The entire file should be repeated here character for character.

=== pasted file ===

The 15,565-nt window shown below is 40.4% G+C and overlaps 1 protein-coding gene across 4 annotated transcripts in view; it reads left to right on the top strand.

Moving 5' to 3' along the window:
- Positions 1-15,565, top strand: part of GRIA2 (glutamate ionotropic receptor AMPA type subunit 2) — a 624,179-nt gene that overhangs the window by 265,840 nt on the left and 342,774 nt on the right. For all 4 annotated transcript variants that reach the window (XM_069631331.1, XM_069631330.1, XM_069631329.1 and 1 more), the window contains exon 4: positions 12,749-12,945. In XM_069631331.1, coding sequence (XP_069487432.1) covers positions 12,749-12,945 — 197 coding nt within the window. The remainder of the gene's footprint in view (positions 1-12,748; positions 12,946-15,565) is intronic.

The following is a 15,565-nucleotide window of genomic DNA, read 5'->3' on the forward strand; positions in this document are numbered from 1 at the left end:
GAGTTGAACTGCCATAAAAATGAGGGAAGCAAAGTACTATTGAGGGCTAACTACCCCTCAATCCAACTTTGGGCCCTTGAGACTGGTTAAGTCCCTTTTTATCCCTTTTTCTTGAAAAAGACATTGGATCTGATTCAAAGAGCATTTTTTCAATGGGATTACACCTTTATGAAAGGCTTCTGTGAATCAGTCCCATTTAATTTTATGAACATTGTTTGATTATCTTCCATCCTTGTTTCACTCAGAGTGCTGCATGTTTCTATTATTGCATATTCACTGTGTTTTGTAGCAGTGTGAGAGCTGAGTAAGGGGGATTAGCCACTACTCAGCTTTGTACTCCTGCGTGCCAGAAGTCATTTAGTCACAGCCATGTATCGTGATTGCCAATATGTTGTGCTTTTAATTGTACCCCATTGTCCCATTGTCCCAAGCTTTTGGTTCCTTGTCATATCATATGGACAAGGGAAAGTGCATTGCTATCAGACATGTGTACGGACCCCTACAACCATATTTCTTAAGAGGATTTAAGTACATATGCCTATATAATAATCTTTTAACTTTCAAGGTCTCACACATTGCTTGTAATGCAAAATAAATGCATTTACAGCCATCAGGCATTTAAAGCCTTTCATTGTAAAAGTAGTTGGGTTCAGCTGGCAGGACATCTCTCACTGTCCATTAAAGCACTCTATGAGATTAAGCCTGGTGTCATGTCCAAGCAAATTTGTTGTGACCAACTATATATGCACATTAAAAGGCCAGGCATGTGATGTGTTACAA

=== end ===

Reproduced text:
The 15,565-nt window shown below is 40.4% G+C and overlaps 1 protein-coding gene across 4 annotated transcripts in view; it reads left to right on the top strand.

Moving 5' to 3' along the window:
- Positions 1-15,565, top strand: part of GRIA2 (glutamate ionotropic receptor AMPA type subunit 2) — a 624,179-nt gene that overhangs the window by 265,840 nt on the left and 342,774 nt on the right. For all 4 annotated transcript variants that reach the window (XM_069631331.1, XM_069631330.1, XM_069631329.1 and 1 more), the window contains exon 4: positions 12,749-12,945. In XM_069631331.1, coding sequence (XP_069487432.1) covers positions 12,749-12,945 — 197 coding nt within the window. The remainder of the gene's footprint in view (positions 1-12,748; positions 12,946-15,565) is intronic.

The following is a 15,565-nucleotide window of genomic DNA, read 5'->3' on the forward strand; positions in this document are numbered from 1 at the left end:
GAGTTGAACTGCCATAAAAATGAGGGAAGCAAAGTACTATTGAGGGCTAACTACCCCTCAATCCAACTTTGGGCCCTTGAGACTGGTTAAGTCCCTTTTTATCCCTTTTTCTTGAAAAAGACATTGGATCTGATTCAAAGAGCATTTTTTCAATGGGATTACACCTTTATGAAAGGCTTCTGTGAATCAGTCCCATTTAATTTTATGAACATTGTTTGATTATCTTCCATCCTTGTTTCACTCAGAGTGCTGCATGTTTCTATTATTGCATATTCACTGTGTTTTGTAGCAGTGTGAGAGCTGAGTAAGGGGGATTAGCCACTACTCAGCTTTGTACTCCTGCGTGCCAGAAGTCATTTAGTCACAGCCATGTATCGTGATTGCCAATATGTTGTGCTTTTAATTGTACCCCATTGTCCCATTGTCCCAAGCTTTTGGTTCCTTGTCATATCATATGGACAAGGGAAAGTGCATTGCTATCAGACATGTGTACGGACCCCTACAACCATATTTCTTAAGAGGATTTAAGTACATATGCCTATATAATAATCTTTTAACTTTCAAGGTCTCACACATTGCTTGTAATGCAAAATAAATGCATTTACAGCCATCAGGCATTTAAAGCCTTTCATTGTAAAAGTAGTTGGGTTCAGCTGGCAGGACATCTCTCACTGTCCATTAAAGCACTCTATGAGATTAAGCCTGGTGTCATGTCCAAGCAAATTTGTTGTGACCAACTATATATGCACATTAAAAGGCCAGGCATGTGATGTGTTACAA